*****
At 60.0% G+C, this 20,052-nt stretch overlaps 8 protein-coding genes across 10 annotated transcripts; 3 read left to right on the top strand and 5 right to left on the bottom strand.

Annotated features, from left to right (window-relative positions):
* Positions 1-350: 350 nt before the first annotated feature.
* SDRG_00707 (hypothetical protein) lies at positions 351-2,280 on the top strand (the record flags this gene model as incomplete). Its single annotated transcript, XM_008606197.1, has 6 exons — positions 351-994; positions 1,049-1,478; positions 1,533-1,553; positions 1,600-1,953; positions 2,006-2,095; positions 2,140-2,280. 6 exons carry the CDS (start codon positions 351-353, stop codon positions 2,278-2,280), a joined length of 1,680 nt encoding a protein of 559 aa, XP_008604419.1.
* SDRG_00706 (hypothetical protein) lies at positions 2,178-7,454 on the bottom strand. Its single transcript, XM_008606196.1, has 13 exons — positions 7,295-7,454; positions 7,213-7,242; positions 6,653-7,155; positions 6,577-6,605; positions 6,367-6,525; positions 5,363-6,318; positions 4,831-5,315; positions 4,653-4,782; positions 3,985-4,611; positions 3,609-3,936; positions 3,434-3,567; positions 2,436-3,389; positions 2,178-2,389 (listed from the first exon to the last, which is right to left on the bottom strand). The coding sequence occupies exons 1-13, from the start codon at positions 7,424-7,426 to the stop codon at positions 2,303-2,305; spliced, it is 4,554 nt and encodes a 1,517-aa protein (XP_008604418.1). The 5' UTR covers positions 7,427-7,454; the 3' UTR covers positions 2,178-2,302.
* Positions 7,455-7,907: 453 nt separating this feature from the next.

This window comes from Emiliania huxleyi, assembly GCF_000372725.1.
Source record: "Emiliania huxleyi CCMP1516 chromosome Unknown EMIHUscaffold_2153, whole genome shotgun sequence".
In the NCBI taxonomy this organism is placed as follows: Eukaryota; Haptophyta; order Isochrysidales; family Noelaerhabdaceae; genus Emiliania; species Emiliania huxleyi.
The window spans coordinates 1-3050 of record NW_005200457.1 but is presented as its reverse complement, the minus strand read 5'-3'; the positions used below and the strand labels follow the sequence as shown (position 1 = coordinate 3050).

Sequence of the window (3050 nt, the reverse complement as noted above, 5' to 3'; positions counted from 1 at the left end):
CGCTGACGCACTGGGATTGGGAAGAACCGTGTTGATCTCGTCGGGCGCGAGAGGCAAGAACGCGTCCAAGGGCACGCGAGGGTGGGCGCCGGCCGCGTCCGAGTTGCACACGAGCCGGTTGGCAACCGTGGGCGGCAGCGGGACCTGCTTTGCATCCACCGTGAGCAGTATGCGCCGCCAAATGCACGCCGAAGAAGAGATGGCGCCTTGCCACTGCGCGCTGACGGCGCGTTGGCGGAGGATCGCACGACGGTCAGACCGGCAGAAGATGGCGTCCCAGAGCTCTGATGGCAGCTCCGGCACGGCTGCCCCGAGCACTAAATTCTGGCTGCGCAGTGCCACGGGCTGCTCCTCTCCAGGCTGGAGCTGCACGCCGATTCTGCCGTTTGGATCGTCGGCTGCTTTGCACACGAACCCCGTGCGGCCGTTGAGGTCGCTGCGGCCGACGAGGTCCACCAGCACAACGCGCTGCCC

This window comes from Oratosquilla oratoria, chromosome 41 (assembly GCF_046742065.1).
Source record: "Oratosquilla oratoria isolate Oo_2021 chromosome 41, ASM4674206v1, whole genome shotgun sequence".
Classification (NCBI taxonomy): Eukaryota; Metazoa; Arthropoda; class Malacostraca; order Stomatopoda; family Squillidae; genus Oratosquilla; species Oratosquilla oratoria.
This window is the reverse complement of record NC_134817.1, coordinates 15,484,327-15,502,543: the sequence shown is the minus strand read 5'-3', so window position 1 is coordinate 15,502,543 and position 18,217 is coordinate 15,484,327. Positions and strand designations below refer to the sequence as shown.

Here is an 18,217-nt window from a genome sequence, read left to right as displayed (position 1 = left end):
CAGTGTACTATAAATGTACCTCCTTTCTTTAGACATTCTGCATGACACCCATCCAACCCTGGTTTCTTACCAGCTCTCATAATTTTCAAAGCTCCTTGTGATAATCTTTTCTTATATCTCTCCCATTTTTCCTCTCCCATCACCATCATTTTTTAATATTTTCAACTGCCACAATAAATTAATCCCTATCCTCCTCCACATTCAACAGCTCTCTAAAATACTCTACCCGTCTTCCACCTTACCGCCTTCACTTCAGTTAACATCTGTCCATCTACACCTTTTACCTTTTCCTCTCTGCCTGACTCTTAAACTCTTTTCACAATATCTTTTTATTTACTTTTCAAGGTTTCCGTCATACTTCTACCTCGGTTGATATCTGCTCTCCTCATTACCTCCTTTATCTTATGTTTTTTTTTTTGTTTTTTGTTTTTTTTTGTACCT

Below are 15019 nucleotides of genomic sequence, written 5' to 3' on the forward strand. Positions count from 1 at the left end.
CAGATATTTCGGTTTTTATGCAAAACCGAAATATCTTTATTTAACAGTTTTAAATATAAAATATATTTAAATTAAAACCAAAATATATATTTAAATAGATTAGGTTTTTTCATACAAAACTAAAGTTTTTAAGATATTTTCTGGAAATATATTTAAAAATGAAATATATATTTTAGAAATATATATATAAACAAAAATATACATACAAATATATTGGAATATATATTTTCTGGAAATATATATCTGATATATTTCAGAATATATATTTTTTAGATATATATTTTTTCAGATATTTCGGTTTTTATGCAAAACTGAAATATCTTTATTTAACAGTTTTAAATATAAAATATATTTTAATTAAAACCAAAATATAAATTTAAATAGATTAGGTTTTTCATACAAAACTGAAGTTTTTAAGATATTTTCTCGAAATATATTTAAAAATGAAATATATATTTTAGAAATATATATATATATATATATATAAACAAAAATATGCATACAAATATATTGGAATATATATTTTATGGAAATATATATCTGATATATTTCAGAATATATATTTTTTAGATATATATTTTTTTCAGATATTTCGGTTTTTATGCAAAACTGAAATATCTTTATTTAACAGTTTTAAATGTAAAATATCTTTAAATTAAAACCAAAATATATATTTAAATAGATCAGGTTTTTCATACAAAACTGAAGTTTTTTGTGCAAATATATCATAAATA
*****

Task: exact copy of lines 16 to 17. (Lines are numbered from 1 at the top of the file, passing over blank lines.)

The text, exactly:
This window is the reverse complement of record NC_134817.1, coordinates 15,484,327-15,502,543: the sequence shown is the minus strand read 5'-3', so window position 1 is coordinate 15,502,543 and position 18,217 is coordinate 15,484,327. Positions and strand designations below refer to the sequence as shown.

Here is an 18,217-nt window from a genome sequence, read left to right as displayed (position 1 = left end):